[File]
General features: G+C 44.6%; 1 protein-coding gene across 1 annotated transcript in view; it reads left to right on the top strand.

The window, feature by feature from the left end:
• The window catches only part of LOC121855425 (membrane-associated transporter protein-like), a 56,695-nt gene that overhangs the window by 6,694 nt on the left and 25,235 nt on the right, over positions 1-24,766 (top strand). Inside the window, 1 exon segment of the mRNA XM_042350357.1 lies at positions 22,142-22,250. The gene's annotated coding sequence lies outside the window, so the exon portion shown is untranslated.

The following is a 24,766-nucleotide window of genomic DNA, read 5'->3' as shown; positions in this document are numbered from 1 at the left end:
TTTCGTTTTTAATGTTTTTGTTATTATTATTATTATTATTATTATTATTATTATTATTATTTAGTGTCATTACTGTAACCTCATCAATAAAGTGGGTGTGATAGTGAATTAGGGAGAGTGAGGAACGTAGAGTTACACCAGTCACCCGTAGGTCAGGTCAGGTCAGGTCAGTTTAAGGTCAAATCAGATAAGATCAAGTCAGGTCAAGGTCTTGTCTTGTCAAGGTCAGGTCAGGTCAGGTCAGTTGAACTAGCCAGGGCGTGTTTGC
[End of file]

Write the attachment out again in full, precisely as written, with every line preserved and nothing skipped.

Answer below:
General features: G+C 44.6%; 1 protein-coding gene across 1 annotated transcript in view; it reads left to right on the top strand.

The window, feature by feature from the left end:
• The window catches only part of LOC121855425 (membrane-associated transporter protein-like), a 56,695-nt gene that overhangs the window by 6,694 nt on the left and 25,235 nt on the right, over positions 1-24,766 (top strand). Inside the window, 1 exon segment of the mRNA XM_042350357.1 lies at positions 22,142-22,250. The gene's annotated coding sequence lies outside the window, so the exon portion shown is untranslated.

The following is a 24,766-nucleotide window of genomic DNA, read 5'->3' as shown; positions in this document are numbered from 1 at the left end:
TTTCGTTTTTAATGTTTTTGTTATTATTATTATTATTATTATTATTATTATTATTATTATTTAGTGTCATTACTGTAACCTCATCAATAAAGTGGGTGTGATAGTGAATTAGGGAGAGTGAGGAACGTAGAGTTACACCAGTCACCCGTAGGTCAGGTCAGGTCAGGTCAGTTTAAGGTCAAATCAGATAAGATCAAGTCAGGTCAAGGTCTTGTCTTGTCAAGGTCAGGTCAGGTCAGGTCAGTTGAACTAGCCAGGGCGTGTTTGC